Vets in anti-rabies campaign in Musanze

Veterinarians in Musanze District have vaccinated scores of domestic dogs and cats living around Volcanoes National Park, against rabies. The free vaccination exercise is being implemented by doctors under ‘One Health Team’ in conjunction with the Rwanda Agriculture Board- Animal Resource Extension- with drugs donated by the Mountain Gorilla Veterinary Project.
 A vaccination campaign in Musanze will see thousands of pets vaccinated. The New Times \File photo.
A vaccination campaign in Musanze will see thousands of pets vaccinated. The New Times \File photo.

Veterinarians in Musanze District have vaccinated scores of domestic dogs and cats living around Volcanoes National Park, against rabies.

The free vaccination exercise is being implemented by doctors under ‘One Health Team’ in conjunction with the Rwanda Agriculture Board- Animal Resource Extension- with drugs donated by the Mountain Gorilla Veterinary Project.

According to the veterinarians, the campaign which started in 2006 is aimed at checking cases of stray dogs infecting wild animals with rabies.

Rabies, which can be transmitted from domestic pets to humans, and other
animals, is a critical disease that affects wildlife.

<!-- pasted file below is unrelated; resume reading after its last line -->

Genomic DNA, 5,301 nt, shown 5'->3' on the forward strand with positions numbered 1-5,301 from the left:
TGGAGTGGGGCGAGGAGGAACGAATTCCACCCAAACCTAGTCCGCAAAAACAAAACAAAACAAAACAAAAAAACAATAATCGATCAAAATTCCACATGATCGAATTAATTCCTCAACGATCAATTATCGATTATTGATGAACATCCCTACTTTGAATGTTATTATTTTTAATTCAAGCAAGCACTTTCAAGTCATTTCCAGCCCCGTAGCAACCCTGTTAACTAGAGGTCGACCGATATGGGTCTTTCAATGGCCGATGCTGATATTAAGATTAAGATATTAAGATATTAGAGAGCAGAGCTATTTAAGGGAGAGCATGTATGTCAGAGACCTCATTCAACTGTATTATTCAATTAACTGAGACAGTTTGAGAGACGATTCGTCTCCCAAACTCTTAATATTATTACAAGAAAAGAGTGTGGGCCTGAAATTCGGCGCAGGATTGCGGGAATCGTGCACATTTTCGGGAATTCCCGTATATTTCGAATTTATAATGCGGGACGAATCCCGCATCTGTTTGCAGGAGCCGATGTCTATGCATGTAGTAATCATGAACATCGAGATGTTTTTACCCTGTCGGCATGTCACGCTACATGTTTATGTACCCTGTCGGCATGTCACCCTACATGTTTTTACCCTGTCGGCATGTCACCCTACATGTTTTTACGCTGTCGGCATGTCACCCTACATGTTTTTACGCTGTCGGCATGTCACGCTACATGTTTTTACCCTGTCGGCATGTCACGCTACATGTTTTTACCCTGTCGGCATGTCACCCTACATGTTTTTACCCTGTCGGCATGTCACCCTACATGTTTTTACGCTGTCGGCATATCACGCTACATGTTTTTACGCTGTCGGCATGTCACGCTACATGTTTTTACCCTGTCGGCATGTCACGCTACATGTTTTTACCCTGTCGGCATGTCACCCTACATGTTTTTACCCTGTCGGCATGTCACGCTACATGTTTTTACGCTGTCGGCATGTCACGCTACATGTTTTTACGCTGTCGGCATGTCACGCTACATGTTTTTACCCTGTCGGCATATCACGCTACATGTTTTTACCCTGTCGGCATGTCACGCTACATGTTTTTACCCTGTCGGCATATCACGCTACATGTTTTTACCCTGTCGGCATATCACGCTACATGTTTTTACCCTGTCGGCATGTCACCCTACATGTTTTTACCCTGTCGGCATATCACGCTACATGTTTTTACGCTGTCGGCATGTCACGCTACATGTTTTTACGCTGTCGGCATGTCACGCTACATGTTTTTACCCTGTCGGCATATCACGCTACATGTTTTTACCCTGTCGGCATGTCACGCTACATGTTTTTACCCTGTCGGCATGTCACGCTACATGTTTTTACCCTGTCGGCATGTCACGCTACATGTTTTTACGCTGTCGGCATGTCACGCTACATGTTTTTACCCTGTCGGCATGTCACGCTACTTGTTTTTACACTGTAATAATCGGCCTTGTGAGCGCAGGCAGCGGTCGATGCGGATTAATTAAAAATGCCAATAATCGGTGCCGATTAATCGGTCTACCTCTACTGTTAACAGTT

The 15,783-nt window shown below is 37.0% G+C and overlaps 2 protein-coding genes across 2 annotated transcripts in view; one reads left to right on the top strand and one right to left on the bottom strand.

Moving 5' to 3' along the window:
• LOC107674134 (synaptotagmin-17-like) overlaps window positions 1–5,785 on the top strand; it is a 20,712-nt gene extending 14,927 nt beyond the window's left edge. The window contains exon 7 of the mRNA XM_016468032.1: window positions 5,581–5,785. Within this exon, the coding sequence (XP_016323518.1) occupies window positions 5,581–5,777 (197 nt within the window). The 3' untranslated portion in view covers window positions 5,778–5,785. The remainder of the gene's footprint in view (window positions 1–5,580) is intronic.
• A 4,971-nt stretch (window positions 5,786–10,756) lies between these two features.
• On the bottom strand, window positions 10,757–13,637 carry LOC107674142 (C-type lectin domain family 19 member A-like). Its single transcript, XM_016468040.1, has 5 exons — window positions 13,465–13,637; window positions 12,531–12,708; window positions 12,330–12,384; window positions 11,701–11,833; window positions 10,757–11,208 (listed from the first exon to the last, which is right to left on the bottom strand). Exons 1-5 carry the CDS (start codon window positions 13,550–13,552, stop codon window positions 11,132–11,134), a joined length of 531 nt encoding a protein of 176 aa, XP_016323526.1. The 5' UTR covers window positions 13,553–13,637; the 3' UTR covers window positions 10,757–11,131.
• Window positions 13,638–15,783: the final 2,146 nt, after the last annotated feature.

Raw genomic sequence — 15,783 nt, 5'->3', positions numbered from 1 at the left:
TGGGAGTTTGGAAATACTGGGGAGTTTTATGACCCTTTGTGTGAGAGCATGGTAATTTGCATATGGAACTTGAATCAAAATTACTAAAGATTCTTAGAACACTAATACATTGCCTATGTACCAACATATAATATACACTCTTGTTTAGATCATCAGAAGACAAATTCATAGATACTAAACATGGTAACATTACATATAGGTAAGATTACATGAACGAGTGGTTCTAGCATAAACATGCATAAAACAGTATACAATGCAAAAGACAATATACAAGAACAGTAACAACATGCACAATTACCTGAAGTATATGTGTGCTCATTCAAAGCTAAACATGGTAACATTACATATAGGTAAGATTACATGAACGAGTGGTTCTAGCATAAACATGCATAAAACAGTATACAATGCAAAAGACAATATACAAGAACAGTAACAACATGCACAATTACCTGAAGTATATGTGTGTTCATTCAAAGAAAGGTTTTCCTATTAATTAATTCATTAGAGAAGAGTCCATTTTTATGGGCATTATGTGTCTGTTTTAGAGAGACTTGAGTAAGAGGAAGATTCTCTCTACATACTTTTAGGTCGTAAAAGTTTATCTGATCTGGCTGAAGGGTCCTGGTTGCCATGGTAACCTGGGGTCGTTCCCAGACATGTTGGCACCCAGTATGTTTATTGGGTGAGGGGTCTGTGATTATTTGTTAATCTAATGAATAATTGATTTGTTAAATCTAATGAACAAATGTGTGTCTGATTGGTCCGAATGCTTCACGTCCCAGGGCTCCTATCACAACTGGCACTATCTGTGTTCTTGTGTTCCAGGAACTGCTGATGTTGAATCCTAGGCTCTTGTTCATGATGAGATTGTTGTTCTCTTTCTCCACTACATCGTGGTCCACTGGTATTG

"Local veterinarians have estimated a population of about 1,600 dogs

and cats in the area…and 80 percent of them were vaccinated,” Dr.

Jean-Felix Kinani disclosed.

Prior to the vaccination programme, Dr. Kinani explained that very few dogs and cats in the area had been vaccinated against the disease because residents could not afford the vaccine, while few understood the connection between their animals' health and that of their families and wildlife, respectively.

"It is difficult to communicate the importance of good animal management, but through our efforts, people are beginning to understand," Kinani added.

The vets noted that most domestic dogs in the area were, generally, not well cared for as they are expected to scavenge food. Hence, the animals often enter the national park in search of food and water.

The exercise follows reports that indicated the park was losing golden monkeys that may have been killed by dogs.

“Gorilla doctors regularly find dog footprints inside the park and on several occasions have recovered bodies of golden monkeys that appeared to have been killed by dogs. If one of these dogs were rabid, it could pass on the disease to monkeys or gorillas, not to mention humans,” the veterinarians concluded.

Dr. Kinani, who manages the rabies vaccine programme, with assistance of vets from four districts of Rubavu, Musanze, Nyabihu and Burera has trained local veterinarians to administer rabies vaccines and counsel their clients about proper care for their animals.

The veterinarians reportedly visit clients individually throughout the

year and also host rabies clinics at central locations.

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